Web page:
Presented by Gladinet
Dropbox, probably the most well-known, consumer-oriented file sync and share service, recently reported an active base of more than 500 million users. Their data set has become so massive that 90 percent of it has been transferred from Amazon’s infrastructure to their own. Dropbox also plans to develop a private file sharing network. In other words, they have become successful enough that building a private cloud storage service and internet makes sense.
This pervasive use of Dropbox exposes enterprises to unacceptable security and control risks that are often overlooked or not well understood by employees as they succumb to its compelling convenience. In fact, I was recently having this discussion with a Managed Service Provider (MSP) who claimed that his Canadian customers had no compelling need for remote access since they left their work at the office (in stark contrast to their workaholic neighbors to the south, who know nothing but work). I challenged him to use his remote management and monitoring tool to check how many of his client endpoints have Dropbox installed. To his surprise, more than 20 percent had installed the productivity tool. He countered that most had probably installed for infrequent or even single use.
Here’s a brief overview of the resulting security threats that suddenly became much more interesting to him:
Large Attack Surface — “Hackers” have a lot to gain from hacking Dropbox. In a legal article titled “Why are People Still Using Dropbox for Business?”, Mike Batters goes on to say:
“In addition to these security issues, Dropbox has found itself in the spotlight time and time again as its ability to share files so easily has been put to use by cyber criminals. Dropbox public file links are commonly used to deliver Ransomware, such as CryptoLocker, and other Malware to users. As users see Dropbox as a trusted brand, they are more inclined to click links in random e-mails assuming they are safe and genuinely believing Dropbox has somehow “checked” the files are safe.
It’s a very simple and highly effective piece of social engineering on the part of the attackers, which works time and time again and should really be driving network security administrators to block Dropbox outright in corporate networks.”
Dropbox will always have a large target on its back. Mike Batters’ article quoted reports of 7 million emails getting hacked in 2014 which Dropbox later denied. Fast forward four years and there’s an even bigger breach which has been confirmed by several credible sources, including Dropbox. One scary thing about this announcement is that they knew about the breach and reported it to users in 2012, but did not realize the scope of the attack until 2016.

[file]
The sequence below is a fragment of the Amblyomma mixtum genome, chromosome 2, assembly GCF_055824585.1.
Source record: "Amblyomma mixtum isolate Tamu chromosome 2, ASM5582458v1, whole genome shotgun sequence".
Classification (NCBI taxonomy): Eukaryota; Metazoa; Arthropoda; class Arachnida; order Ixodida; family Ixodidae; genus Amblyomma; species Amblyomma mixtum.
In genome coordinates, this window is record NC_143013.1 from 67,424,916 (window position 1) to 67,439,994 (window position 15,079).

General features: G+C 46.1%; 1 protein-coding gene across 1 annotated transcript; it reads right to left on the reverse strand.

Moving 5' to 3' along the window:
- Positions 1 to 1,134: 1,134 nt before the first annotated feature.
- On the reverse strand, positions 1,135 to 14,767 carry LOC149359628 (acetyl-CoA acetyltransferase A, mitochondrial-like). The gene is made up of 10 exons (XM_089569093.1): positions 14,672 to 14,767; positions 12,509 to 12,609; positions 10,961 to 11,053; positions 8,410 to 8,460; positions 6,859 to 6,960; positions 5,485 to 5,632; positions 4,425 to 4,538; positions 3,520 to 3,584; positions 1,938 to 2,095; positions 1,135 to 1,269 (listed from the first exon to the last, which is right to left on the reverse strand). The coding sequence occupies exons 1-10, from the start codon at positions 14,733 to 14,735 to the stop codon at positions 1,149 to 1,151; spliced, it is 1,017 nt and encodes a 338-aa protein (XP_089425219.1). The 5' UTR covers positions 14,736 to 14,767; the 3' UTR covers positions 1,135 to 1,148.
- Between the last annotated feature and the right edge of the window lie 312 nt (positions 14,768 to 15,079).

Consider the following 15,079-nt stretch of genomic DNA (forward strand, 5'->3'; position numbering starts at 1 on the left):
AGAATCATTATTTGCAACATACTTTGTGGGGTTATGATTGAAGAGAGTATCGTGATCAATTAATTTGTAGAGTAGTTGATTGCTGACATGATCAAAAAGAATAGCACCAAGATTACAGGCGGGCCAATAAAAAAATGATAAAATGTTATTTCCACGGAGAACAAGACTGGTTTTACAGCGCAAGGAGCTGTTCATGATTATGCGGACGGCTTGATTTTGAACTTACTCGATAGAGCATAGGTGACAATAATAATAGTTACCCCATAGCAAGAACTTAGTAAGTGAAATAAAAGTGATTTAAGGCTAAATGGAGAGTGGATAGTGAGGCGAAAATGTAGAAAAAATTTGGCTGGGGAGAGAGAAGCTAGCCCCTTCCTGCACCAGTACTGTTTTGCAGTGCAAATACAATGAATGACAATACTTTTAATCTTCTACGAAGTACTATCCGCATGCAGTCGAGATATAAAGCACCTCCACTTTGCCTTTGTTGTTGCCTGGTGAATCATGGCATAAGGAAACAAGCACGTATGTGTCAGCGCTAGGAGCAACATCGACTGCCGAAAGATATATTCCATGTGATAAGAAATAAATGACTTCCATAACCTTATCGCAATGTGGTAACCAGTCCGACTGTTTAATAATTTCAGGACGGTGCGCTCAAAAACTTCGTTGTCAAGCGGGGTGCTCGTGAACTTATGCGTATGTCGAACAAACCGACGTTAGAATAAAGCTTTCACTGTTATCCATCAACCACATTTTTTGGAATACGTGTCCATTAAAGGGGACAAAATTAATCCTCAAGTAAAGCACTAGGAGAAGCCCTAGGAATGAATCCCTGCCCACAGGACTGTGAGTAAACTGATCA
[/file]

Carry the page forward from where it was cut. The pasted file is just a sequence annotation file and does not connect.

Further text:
Data theft — Dropbox deployments are typically driven by employees. Business owners and IT managers may not be aware when Dropbox has been installed, and they may not have control over which employee devices can sync corporate information. This makes it much easier for data to become stolen by or shared with the wrong people.
Data corruption — CERN released a study which observed silent data corruption in one out of every 1500 files. Most businesses trust their service providers to make sure that their data maintains its integrity over the years, but consumer services like Dropbox offer no such guarantees.
Data ownership and location — This can be extremely important for customers who are required to or prefer to keep their data within a certain geographical area. For example, many European customers need to guarantee that certain classes of data remain in their home country or in the EU. These customers find that Dropbox is unable or unwilling to provide those kinds of assurances. CentreStack offers self-hosted software that maintains data ownership and lets you control where it is stored.
Lawsuits — Dropbox allows employees to permanently delete and share files. This can result in inadvertent violation of confidentiality agreements with third parties or the permanent loss of critical business data.
Compliance violations — Dropbox has limited file retention and access controls which can result in violation of compliance policies that require files be held for a certain amount of time or only be accessed by certain people.
Loss of accountability — Without auditing and reporting, a malicious admin or user could make significant changes to the system that might undo or undermine hours of setup time.
Loss of access — Dropbox may not track who has modified a file or when they made changes which can cause major headaches when trying to audit file modification events that lead to bad outcomes.
CentreStack combines security, control and productivity
The CentreStack platform provides the opportunity to expose and resolve enterprise security and compliance threats introduced by the pervasive use of Dropbox.
See how here and contact us to learn more.
Franklyn Peart is Co-Founder of Gladinet.
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